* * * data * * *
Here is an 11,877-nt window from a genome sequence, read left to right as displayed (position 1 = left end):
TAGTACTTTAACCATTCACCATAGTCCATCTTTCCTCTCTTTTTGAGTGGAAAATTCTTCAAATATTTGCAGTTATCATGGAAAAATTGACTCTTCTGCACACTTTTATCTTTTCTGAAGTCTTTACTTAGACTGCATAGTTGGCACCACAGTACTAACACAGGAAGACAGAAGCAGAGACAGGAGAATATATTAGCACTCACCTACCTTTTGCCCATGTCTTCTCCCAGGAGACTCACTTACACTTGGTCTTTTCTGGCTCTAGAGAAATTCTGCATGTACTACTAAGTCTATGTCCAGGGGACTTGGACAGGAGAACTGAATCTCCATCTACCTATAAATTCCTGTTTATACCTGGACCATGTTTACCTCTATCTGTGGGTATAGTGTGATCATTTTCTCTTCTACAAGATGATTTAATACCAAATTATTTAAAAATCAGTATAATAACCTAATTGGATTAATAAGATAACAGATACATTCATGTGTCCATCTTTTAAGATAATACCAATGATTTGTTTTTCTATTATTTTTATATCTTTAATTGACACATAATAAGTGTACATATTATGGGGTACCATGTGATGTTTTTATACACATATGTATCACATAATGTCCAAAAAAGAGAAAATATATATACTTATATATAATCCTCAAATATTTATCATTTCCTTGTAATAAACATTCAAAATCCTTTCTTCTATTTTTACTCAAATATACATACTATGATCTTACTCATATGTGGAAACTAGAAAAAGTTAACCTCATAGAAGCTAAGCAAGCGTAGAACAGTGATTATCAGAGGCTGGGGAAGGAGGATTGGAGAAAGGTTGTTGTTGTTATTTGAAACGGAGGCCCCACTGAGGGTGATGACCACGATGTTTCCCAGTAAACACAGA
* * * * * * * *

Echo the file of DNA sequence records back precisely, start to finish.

Here is an 11,877-nt window from a genome sequence, read left to right as displayed (position 1 = left end):
TAGTACTTTAACCATTCACCATAGTCCATCTTTCCTCTCTTTTTGAGTGGAAAATTCTTCAAATATTTGCAGTTATCATGGAAAAATTGACTCTTCTGCACACTTTTATCTTTTCTGAAGTCTTTACTTAGACTGCATAGTTGGCACCACAGTACTAACACAGGAAGACAGAAGCAGAGACAGGAGAATATATTAGCACTCACCTACCTTTTGCCCATGTCTTCTCCCAGGAGACTCACTTACACTTGGTCTTTTCTGGCTCTAGAGAAATTCTGCATGTACTACTAAGTCTATGTCCAGGGGACTTGGACAGGAGAACTGAATCTCCATCTACCTATAAATTCCTGTTTATACCTGGACCATGTTTACCTCTATCTGTGGGTATAGTGTGATCATTTTCTCTTCTACAAGATGATTTAATACCAAATTATTTAAAAATCAGTATAATAACCTAATTGGATTAATAAGATAACAGATACATTCATGTGTCCATCTTTTAAGATAATACCAATGATTTGTTTTTCTATTATTTTTATATCTTTAATTGACACATAATAAGTGTACATATTATGGGGTACCATGTGATGTTTTTATACACATATGTATCACATAATGTCCAAAAAAGAGAAAATATATATACTTATATATAATCCTCAAATATTTATCATTTCCTTGTAATAAACATTCAAAATCCTTTCTTCTATTTTTACTCAAATATACATACTATGATCTTACTCATATGTGGAAACTAGAAAAAGTTAACCTCATAGAAGCTAAGCAAGCGTAGAACAGTGATTATCAGAGGCTGGGGAAGGAGGATTGGAGAAAGGTTGTTGTTGTTATTTGAAACGGAGGCCCCACTGAGGGTGATGACCACGATGTTTCCCAGTAAACACAGA